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Tales from the Loop board game brings cooperative sci-fi investigation to retail in February

Don’t Stålenhag all the fun.

Nostalgic science fiction art book-turned-RPG-turned-board game Tales from the Loop hits retail on February 8th. The cooperative title leans into investigative gameplay as a group of children attempt to unravel mysteries centered in their Scandinavian town in the shadow of a secretive research facility.

Tales from the Loop: the Board Games successfully funded via Kickstarter in 2020 - raising over $3778,000 - but ran headlong into production and fulfillment issues as the COVID-19 pandemic gummed up nearly every aspect of global shipping. Despite that, publisher Free League seems confident that the board game will be readily available in brick and mortar retail alongside online stores.

The board game adapts the rough structure of its tabletop RPG sibling by putting players in the role of children and teens living in the town surrounding a high-tech facility known colloquially as The Loop. Most of the adults of the Nordic suburb work in or for The Loop, and its presence causes all manner of strange occurrences and effects. Lumbering robots and hovering freight ships are a common sight, but temporal anomalies and displaced aliens… not so much.

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Sessions are broken down into a series of days that start at school but bleed into free time before the kids need to make it home by curfew. During those hours, the team of one to five players can work together to gather clues, explore the islands and chase down leads. Actions are planned the day before so that everyone can make best use of their kid’s particular strengths - and cover for their weaknesses. It can also be played solo by controlling two kids in concert.

As kids, each player will also have certain obligations they need to complete during the week. Chores and homework might take a backseat in the mind of a teen hunting a rogue dinosaur or malfunctioning robot - represented by six included miniatures - but their parents won’t see it that way. Neglecting responsibilities means running the risk of losing privileges such as a later curfew, the use of the family sedan or even being grounding.

Because all of the kids work as a team, there are no turns - actions and their consequences can play out simultaneously. Individuals are only limited by the amount of time they have before curfew, which might be extended by crossing the not-fun home duties off their to-do list early. The box will come with eight prewritten scenarios that will lead groups through a branching mystery that each takes around one and half hours to complete, but a freeform sandbox mode extends its playability.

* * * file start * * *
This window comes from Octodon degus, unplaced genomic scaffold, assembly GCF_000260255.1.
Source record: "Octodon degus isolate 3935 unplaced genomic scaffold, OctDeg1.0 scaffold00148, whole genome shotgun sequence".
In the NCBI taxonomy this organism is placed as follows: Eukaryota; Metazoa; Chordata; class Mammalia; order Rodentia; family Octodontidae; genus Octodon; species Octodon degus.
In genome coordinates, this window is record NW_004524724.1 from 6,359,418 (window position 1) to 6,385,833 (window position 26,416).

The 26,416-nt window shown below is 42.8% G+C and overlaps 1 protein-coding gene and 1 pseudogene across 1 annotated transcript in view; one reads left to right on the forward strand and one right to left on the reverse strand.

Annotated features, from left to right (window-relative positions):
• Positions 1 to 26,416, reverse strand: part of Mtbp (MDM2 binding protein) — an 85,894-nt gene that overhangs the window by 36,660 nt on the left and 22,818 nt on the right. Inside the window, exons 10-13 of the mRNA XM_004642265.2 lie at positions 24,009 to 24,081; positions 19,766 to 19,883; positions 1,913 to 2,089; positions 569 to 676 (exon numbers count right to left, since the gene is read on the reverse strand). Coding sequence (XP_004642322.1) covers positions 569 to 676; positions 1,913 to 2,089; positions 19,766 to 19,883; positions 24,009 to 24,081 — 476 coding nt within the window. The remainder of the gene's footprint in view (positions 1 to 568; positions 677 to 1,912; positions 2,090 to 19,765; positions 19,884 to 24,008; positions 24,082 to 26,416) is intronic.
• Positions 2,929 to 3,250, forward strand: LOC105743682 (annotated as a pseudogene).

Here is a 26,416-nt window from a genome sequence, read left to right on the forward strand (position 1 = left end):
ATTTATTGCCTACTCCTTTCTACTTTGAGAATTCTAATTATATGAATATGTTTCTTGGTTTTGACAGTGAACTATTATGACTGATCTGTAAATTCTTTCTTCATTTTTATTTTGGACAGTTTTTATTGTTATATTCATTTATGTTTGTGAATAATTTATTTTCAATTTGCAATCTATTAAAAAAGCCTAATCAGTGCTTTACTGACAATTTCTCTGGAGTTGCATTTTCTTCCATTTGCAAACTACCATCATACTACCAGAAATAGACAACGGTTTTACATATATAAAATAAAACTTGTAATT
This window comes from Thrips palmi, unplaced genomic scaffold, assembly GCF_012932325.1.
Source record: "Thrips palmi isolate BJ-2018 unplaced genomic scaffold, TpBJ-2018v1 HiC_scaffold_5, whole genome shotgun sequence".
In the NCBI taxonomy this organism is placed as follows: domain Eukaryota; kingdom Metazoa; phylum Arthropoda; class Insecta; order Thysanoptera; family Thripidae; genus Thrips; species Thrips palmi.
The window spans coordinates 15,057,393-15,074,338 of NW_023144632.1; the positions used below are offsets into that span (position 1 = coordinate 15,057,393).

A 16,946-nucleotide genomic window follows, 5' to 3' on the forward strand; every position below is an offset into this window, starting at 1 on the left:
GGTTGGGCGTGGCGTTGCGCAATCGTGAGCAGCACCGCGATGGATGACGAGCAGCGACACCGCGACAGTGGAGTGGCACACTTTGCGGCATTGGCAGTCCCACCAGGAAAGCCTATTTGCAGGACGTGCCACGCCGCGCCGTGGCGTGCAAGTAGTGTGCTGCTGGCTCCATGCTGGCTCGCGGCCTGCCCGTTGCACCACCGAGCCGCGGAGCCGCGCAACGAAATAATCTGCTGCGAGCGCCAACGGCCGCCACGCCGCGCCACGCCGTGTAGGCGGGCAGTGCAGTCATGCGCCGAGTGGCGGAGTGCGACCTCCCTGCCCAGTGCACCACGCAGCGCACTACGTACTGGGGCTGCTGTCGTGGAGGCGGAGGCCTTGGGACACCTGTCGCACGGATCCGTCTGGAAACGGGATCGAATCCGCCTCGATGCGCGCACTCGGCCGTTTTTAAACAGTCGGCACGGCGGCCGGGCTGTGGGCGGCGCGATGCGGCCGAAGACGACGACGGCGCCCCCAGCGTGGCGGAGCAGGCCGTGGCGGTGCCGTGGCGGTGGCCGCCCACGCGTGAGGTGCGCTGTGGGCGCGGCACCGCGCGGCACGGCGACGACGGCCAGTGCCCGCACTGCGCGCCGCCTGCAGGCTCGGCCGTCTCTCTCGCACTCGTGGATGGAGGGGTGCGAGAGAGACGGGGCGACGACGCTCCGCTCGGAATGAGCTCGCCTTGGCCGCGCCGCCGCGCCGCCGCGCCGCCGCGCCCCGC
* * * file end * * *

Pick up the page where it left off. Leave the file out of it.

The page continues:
Many of the scenarios will include group challenges along the way that require the kids to pool their efforts and evidence in order to overcome. This might be a physical threat, some esoteric puzzle or a test of agility and teamwork to outsmart their foe. Combining items scavenged from the wilderness and The Loop’s facilities may unlock strange, new abilities that provide a critical edge just when they need it most.

Tales from the Loop is based on the art books of Simon Stålenhag, who also co-authored both the RPG and its darker sequel - Things from the Flood. Free League published the core rulebook in 2017, which went on to win a number of ENnie awards and has since released several supplements and adventures. It was also adapted into a television series by Amazon in 2020, jumping the gun on a number of other tabletop games heading for the small screen such as Dungeons & Dragons and Blades in the Dark.

Tales from the Loop: the Board Game will be available to purchase on February 8th, and while Free League has not provided a sticker price the standard edition was offered to Kickstarter backers for £49/$67 - expect something similar on digital storefronts and the shelves of local game stores.

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Chase Carter avatar

Chase Carter


Chase is a freelance journalist and media critic. He enjoys the company of his two cats and always wants to hear more about that thing you love. Follow him on Twitter for photos of said cats and retweeted opinions from smarter folks.